What is Reverberation Time?
Sound produced in a room will repeatedly bounce off reflective surfaces such as the floor, walls, ceiling, windows or tables while gradually losing energy. When these reflections mix with each other, the phenomena known as reverberation is created. Reverberation is thus a collection of many reflections of sound.
Reverberation time is a measure of the time required for reflecting sound to “fade away” in an enclosed area after the source of the sound has stopped. It is important in defining how a room will respond to acoustic sound.
Get a feeling for reverberation times in various rooms, just by clapping your hands!
How is Reverberation Time defined?
The reverberation time is the time the sound pressure level takes to decrease by 60 dB, after a sound source is abruptly switched off. Commonly-used abbreviation for Reverberation Time is RT.
Reverberation Time values vary in different positions within a room. Therefore, an average reading is most often taken across the space being measured.
Rooms with a reverberation time of < 0.3 seconds are called acoustically “dead”. Typically, the reverberation time increases with the room volume. Smaller rooms with a reverberation time of > 2 seconds are commonly considered to be “echoic”.
Why is reverberation important?
Too much reverberation has a negative impact on the intelligibility of speech. This can, for example, make it hard to hear what a class teacher is saying.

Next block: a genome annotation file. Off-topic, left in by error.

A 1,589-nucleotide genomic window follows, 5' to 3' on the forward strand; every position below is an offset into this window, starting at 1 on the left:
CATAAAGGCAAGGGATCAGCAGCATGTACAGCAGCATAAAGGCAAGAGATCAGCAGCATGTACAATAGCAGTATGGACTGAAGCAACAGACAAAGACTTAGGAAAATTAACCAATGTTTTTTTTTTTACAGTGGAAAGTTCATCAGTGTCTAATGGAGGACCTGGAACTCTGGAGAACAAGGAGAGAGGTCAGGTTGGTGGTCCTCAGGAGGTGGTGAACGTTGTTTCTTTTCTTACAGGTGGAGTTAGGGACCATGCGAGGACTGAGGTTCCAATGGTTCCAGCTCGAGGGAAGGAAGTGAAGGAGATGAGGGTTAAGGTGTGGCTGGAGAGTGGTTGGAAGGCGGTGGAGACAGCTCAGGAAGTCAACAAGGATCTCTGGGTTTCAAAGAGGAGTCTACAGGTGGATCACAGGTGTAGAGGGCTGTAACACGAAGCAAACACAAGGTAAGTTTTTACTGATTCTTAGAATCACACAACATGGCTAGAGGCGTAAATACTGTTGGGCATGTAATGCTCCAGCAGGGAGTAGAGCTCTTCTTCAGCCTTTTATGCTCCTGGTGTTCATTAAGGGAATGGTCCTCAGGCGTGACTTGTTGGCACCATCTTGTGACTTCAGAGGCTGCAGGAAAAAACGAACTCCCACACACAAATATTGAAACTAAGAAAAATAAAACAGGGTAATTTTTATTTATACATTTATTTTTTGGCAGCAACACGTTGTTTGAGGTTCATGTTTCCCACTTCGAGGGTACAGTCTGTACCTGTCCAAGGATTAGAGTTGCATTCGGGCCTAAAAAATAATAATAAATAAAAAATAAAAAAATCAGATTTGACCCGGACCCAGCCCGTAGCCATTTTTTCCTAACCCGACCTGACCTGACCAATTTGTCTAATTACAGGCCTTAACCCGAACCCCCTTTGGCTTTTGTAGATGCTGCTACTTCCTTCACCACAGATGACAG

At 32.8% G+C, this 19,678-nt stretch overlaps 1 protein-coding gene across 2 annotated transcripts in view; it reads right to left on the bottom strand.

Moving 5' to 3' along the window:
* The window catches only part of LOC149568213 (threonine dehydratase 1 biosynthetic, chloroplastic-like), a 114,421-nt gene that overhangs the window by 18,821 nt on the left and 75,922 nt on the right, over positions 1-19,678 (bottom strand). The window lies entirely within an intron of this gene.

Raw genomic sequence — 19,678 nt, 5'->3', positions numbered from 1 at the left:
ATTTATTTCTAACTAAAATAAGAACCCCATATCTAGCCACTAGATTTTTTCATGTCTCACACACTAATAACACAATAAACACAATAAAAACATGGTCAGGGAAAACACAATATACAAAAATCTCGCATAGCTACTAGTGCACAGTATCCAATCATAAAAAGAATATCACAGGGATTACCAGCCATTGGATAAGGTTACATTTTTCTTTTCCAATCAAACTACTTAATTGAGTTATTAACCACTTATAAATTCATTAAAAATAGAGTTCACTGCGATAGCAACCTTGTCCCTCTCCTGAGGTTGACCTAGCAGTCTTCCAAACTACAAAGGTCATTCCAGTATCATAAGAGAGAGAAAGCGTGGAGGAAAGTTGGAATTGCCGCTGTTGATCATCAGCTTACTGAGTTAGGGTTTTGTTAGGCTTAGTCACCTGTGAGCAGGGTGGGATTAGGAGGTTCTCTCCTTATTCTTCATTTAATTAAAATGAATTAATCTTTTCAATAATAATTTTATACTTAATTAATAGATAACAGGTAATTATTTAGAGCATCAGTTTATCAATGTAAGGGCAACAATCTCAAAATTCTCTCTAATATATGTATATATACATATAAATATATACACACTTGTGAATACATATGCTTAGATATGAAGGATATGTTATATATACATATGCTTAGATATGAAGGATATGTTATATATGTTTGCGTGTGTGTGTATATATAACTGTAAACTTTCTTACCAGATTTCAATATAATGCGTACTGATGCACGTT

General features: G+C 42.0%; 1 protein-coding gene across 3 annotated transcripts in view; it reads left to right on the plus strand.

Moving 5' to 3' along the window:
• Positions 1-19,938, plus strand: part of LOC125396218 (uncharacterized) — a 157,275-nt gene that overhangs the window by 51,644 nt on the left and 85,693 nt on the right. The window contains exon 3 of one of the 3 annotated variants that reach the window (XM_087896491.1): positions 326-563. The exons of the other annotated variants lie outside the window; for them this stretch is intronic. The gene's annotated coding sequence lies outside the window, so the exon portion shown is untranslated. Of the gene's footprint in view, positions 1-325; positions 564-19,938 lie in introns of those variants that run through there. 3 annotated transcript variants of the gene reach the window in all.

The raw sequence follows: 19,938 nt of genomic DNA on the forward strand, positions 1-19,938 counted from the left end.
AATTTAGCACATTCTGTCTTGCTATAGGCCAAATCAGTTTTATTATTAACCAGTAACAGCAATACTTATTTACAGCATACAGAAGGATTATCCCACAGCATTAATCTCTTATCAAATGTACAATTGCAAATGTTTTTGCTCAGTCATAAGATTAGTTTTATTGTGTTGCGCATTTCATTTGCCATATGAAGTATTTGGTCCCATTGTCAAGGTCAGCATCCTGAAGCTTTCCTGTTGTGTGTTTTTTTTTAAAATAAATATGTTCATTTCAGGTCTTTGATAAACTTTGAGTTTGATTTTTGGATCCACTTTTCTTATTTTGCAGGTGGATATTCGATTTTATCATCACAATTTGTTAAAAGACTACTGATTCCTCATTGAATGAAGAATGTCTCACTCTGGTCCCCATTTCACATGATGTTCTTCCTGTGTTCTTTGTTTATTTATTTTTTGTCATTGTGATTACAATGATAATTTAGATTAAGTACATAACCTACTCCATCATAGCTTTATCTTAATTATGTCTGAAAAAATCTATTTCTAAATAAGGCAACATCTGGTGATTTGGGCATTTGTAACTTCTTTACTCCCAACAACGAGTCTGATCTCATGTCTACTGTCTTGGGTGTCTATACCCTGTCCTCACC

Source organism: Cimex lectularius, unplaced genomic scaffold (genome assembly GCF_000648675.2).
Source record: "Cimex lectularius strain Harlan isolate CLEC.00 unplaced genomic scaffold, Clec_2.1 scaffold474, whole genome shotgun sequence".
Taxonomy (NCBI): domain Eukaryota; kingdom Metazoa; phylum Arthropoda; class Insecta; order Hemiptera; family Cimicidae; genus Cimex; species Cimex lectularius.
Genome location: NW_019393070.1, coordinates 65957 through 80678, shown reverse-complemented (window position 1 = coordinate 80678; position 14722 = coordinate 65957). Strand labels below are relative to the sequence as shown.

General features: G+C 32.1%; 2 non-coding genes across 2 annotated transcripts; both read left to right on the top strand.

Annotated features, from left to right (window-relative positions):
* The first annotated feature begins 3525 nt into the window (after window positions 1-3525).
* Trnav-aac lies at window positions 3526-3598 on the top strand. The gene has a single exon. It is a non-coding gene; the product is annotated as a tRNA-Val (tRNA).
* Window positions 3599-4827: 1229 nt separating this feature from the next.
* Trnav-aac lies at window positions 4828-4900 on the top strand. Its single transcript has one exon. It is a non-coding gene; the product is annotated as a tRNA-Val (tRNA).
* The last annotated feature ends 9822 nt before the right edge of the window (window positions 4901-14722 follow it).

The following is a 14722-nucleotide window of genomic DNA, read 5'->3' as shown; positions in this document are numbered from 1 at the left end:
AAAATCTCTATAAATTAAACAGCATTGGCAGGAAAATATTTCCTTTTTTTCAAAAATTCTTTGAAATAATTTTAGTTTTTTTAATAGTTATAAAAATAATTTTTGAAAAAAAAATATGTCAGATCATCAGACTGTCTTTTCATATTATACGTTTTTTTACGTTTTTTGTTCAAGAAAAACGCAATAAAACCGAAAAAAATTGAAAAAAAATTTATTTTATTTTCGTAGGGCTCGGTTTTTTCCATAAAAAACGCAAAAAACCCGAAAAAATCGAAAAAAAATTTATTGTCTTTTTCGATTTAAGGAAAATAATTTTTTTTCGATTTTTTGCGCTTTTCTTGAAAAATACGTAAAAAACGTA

Reverberation is also particularly noticeable in a place of worship where the sound may be heard for several seconds while it fades away. The main reason religious leaders pronounce their words clearly and talk slowly, leaving small gaps between sentences, is to overcome this reverberation and make their speech clear (such a manner of speaking also has a beneficial side-effect of sounding reverent).
Conference rooms are an especially challenging acoustic environment. Collaborative white boards, stylish glass walls and the obligatory large table are all highly-reflective surfaces for sound. This tends to increase the reverberation time of the room which impacts speech intelligibility.
Typically, reverberation times can be reduced by damping using absorbing materials such as thick carpets, curtains, upholstered furniture or dedicated sound-absorbing panels. Furthermore, the presence of people in a room reduces the reverberation, and therefore produces a lower reverberation time value compared to the unoccupied room.
On the other hand, too little reverberation will reduce the rich, warm acoustic sound from an orchestra in a concert hall.
Get the right product for your measurements
The XL2 Acoustic Analyzer measures the reverberation time automatically, thus minimizes the time and effort spent measuring. It stores all data onto the SD card for direct transfer to the computer for detailed data analysis and reporting.
The DS3 Dodecahedron Speaker Kit offers a powerful omnidirectional sound source suitable for most applications, from small to relatively large rooms.
- lightweight for the 120.5 dB it delivers
- wireless remote control for mute/unmute
- the equalized pink noise covers the acoustic frequency spectrum from 100 Hz to 8 kHz
- low power compression ensures stable sound level over long time period
- re-useable at no expense
- meets all standards as it is not an impulsive sound source
An active portable speaker may be used for basic reverberation time testing. The MR-PRO Signal Generator provides the required randomly generated pink noise signal into the portable speaker.
The δ-Clapper is an acoustic impulse sound source for measuring reverberation time. The special design delivers a wide frequency range, and produces a bounce-free and easily reproducible impulsive sound.